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This article is all about getting you to understand what it takes to really be good at something – specifically in this case: strength training. The topic is probably something we could fill libraries with, so this article will in no way be complete; but I hope it will help guide you along your journey, whether you’re a total newbie or a more advanced lifter.
Being as strong as you can possibly be requires a few things, so let’s set out our baseline.
- You need muscles
- You need to be able to communicate to different parts of your body on command
- You need to master your main lifts
- You need healthy joints
- You need to invest in the training
What should have been number six was: You need age on your side. But I didn’t want anyone reading this to think that they were too old to try strength training. There are many benefits of youth: you can recover much faster from harder training; you can learn and master moves more quickly; and you can generate more power. But strength training is something that will keep you able to care for yourself well into old age and thus should not be avoided as we age, just adjusted.
This means that if you want to be a competitive lifter, your chances are higher if you start younger.
Now, I’m talking about YOU being as strong as YOU can possibly be. And we are starting from right now, so don’t worry if you can’t possibly lift as much as you did, or run as fast as you did, 40 years ago. What can you do now to be the best present version of you to give the future you the best chance at being amazing?
You have to start from where you are
This is one of the hardest things to really do, whether you are a total beginner or you’ve been in the game for a while – especially if you’ve been injured. You can’t get ahead of yourself and try doing things your body isn’t ready for. Start from where you are and use points 3-5 to get you to where you want to be as quickly and as safely as possible.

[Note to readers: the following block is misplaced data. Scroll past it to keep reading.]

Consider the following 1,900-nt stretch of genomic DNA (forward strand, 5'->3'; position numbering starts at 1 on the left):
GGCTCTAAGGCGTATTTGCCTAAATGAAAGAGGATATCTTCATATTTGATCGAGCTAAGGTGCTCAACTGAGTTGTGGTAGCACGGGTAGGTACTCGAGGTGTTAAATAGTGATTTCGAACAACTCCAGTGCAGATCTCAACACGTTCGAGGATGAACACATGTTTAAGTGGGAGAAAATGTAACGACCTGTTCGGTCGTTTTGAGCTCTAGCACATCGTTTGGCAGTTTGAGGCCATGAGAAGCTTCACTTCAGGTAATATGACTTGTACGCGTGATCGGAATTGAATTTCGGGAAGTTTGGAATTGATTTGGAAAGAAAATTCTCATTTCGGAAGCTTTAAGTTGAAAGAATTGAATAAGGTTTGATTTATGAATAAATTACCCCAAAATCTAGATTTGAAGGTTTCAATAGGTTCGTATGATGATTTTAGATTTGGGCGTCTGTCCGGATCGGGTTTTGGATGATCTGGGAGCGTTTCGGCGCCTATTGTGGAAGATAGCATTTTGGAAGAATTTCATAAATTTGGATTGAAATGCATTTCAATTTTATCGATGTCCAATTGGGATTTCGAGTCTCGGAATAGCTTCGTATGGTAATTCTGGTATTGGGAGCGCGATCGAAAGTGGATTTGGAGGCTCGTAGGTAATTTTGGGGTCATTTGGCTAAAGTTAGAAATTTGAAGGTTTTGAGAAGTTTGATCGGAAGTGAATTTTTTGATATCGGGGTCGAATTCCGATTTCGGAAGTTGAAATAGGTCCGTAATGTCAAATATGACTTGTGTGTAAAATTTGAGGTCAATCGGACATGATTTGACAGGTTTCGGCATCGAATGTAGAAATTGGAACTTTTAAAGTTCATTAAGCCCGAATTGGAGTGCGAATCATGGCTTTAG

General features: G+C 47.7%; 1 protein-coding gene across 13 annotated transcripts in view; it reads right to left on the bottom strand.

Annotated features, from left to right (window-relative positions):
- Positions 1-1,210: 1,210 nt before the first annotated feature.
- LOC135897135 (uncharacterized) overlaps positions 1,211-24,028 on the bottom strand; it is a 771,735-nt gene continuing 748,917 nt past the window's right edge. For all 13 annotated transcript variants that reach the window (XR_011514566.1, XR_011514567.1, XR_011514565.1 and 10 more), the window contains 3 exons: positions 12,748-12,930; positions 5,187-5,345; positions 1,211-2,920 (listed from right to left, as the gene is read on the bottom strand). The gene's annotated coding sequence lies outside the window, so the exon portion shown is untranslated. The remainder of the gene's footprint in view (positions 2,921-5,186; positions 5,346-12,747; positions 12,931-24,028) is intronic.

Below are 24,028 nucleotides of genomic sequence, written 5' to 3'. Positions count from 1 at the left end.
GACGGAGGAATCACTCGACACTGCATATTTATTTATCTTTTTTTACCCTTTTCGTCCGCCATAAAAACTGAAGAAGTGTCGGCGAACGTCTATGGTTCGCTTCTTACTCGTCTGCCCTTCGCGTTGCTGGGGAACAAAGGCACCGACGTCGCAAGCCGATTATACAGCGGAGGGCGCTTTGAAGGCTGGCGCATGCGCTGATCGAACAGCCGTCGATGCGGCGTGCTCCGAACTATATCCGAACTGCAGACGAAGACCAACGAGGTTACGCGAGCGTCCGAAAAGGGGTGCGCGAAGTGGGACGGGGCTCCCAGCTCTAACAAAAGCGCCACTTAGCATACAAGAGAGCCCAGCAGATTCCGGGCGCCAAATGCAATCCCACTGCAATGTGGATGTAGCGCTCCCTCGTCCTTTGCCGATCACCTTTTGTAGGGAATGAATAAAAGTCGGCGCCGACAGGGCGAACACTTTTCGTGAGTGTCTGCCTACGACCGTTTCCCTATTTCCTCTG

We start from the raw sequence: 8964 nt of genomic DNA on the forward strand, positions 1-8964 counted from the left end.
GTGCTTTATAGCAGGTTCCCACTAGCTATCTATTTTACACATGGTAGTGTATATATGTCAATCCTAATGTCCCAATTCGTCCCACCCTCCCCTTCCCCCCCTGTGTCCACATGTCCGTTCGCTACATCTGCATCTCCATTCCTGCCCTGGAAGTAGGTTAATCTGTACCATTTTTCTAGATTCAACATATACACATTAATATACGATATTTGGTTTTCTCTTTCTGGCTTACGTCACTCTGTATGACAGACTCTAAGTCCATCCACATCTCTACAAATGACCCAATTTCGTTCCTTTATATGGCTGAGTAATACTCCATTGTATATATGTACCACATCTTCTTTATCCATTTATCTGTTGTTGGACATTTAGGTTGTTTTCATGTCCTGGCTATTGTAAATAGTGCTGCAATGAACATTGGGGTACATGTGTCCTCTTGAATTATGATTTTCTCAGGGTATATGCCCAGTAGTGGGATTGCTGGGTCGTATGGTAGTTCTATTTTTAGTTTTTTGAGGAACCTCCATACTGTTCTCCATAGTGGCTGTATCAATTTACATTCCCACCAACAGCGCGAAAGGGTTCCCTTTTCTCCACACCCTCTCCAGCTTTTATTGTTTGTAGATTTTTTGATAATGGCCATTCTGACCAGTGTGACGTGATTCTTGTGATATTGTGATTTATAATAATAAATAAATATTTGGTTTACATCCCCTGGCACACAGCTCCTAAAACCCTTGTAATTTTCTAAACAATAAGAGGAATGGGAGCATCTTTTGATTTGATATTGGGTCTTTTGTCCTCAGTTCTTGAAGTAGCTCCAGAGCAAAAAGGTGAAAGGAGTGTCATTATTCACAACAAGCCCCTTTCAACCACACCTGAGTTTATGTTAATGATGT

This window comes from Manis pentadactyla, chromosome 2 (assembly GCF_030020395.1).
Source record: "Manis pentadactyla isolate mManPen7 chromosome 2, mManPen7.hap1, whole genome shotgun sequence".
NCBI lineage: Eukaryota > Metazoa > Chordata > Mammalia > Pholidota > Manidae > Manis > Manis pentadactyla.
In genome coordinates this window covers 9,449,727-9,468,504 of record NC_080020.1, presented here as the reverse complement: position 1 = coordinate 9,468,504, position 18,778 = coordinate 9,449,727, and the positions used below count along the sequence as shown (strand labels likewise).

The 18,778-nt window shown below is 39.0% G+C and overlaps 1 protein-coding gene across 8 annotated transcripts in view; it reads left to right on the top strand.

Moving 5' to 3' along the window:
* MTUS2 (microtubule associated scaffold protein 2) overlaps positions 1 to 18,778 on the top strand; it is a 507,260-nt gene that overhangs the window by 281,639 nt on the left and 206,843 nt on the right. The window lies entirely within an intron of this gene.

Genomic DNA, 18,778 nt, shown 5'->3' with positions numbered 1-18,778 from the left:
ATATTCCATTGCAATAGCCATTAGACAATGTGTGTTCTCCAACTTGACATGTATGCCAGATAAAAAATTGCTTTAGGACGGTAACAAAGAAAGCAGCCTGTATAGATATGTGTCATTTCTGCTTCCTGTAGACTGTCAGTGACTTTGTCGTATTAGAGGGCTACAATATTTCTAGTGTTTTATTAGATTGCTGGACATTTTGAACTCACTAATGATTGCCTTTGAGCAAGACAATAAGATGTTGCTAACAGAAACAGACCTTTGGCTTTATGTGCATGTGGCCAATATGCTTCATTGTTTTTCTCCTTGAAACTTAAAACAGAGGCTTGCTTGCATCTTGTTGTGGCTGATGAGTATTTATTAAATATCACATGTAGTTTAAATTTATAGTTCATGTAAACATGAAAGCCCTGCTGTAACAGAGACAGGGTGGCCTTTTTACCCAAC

Keeping your joints healthy is often overlooked, but if your knees hurt walking down stairs you’re not going to be able to safely squat 100kg at the gym (or run for that matter without further damage). This means getting the mobility work in and doing some pre-hab strengthening exercises for any weak muscles to fix imbalances before they get out of hand. Otherwise you’ll find yourself playing catch up further down the road, as you cut back on all the fun training and focus on rehab.
What this pre-hab will look like will depend on what your particular weaknesses are. For this I really recommend finding a coach you trust to take a look, as it’s quite hard to identify these things on your own.
A good way to programme your training is to ask yourself where you want to be and then ask yourself what is in the way. There will be millions of things for you to work on along your road to your strongest you, but you can’t work on all of them at once. So pick one or two things to focus on, and once they’re better, pick one or two more things. Continue this until you’ve mastered everything.
Psst… you probably won’t ever master everything, but that desire to always be better is what will make sure you are making the most of your potential.
Different levels will have different requirements, but something you can’t get away from is if you want to be the strongest possible you, you’re going to have to focus on the big lifts. Endless bicep curls are not going to give you what you want. There’s also no escaping genetics, so try not to compare yourself to the giants on the gym floor warming up with your 1RM weight. (This is something I am constantly guilty of as I often train with people twice my size.)
If you want to progress you need to train smart. Build progression into your programme or get a coach and pay an expert to build it in for you. If you don’t value the training enough to invest in proper coach and proper equipment, you’re going to struggle to get the most out of it. Knowledge is power, so find someone who knows more than you and soak it all up.
Getting to grips with the basics